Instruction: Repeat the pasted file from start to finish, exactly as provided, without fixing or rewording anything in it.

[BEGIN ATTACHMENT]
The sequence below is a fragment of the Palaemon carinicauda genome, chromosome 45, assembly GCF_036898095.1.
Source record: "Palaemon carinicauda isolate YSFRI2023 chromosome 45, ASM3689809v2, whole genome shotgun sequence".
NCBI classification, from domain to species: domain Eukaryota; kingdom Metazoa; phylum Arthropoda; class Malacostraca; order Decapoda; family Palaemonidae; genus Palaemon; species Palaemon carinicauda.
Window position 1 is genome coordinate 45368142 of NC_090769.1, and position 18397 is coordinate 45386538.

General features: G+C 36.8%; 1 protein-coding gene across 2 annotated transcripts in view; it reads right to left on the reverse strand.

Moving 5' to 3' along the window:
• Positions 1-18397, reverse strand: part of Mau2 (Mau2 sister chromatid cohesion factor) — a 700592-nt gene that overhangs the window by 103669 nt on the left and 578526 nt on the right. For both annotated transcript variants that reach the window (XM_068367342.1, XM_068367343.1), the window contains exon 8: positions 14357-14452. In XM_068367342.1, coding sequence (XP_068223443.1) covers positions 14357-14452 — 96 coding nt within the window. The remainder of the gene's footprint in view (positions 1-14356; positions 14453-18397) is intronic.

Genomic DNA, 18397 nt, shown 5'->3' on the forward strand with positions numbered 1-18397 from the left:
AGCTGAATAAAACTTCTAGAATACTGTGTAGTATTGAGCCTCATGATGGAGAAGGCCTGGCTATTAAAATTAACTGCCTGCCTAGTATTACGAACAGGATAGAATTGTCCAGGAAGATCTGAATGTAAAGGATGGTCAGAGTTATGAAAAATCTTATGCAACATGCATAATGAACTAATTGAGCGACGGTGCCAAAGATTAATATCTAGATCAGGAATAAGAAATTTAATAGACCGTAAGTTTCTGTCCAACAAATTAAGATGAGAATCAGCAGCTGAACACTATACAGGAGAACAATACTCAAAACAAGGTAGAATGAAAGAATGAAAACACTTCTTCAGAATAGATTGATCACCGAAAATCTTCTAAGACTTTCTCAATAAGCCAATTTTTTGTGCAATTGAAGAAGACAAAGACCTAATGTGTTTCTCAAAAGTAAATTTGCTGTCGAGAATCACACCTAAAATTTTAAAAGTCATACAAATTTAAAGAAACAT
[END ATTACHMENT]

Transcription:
The sequence below is a fragment of the Palaemon carinicauda genome, chromosome 45, assembly GCF_036898095.1.
Source record: "Palaemon carinicauda isolate YSFRI2023 chromosome 45, ASM3689809v2, whole genome shotgun sequence".
NCBI classification, from domain to species: domain Eukaryota; kingdom Metazoa; phylum Arthropoda; class Malacostraca; order Decapoda; family Palaemonidae; genus Palaemon; species Palaemon carinicauda.
Window position 1 is genome coordinate 45368142 of NC_090769.1, and position 18397 is coordinate 45386538.

General features: G+C 36.8%; 1 protein-coding gene across 2 annotated transcripts in view; it reads right to left on the reverse strand.

Moving 5' to 3' along the window:
• Positions 1-18397, reverse strand: part of Mau2 (Mau2 sister chromatid cohesion factor) — a 700592-nt gene that overhangs the window by 103669 nt on the left and 578526 nt on the right. For both annotated transcript variants that reach the window (XM_068367342.1, XM_068367343.1), the window contains exon 8: positions 14357-14452. In XM_068367342.1, coding sequence (XP_068223443.1) covers positions 14357-14452 — 96 coding nt within the window. The remainder of the gene's footprint in view (positions 1-14356; positions 14453-18397) is intronic.

Genomic DNA, 18397 nt, shown 5'->3' on the forward strand with positions numbered 1-18397 from the left:
AGCTGAATAAAACTTCTAGAATACTGTGTAGTATTGAGCCTCATGATGGAGAAGGCCTGGCTATTAAAATTAACTGCCTGCCTAGTATTACGAACAGGATAGAATTGTCCAGGAAGATCTGAATGTAAAGGATGGTCAGAGTTATGAAAAATCTTATGCAACATGCATAATGAACTAATTGAGCGACGGTGCCAAAGATTAATATCTAGATCAGGAATAAGAAATTTAATAGACCGTAAGTTTCTGTCCAACAAATTAAGATGAGAATCAGCAGCTGAACACTATACAGGAGAACAATACTCAAAACAAGGTAGAATGAAAGAATGAAAACACTTCTTCAGAATAGATTGATCACCGAAAATCTTCTAAGACTTTCTCAATAAGCCAATTTTTTGTGCAATTGAAGAAGACAAAGACCTAATGTGTTTCTCAAAAGTAAATTTGCTGTCGAGAATCACACCTAAAATTTTAAAAGTCATACAAATTTAAAGAAACAT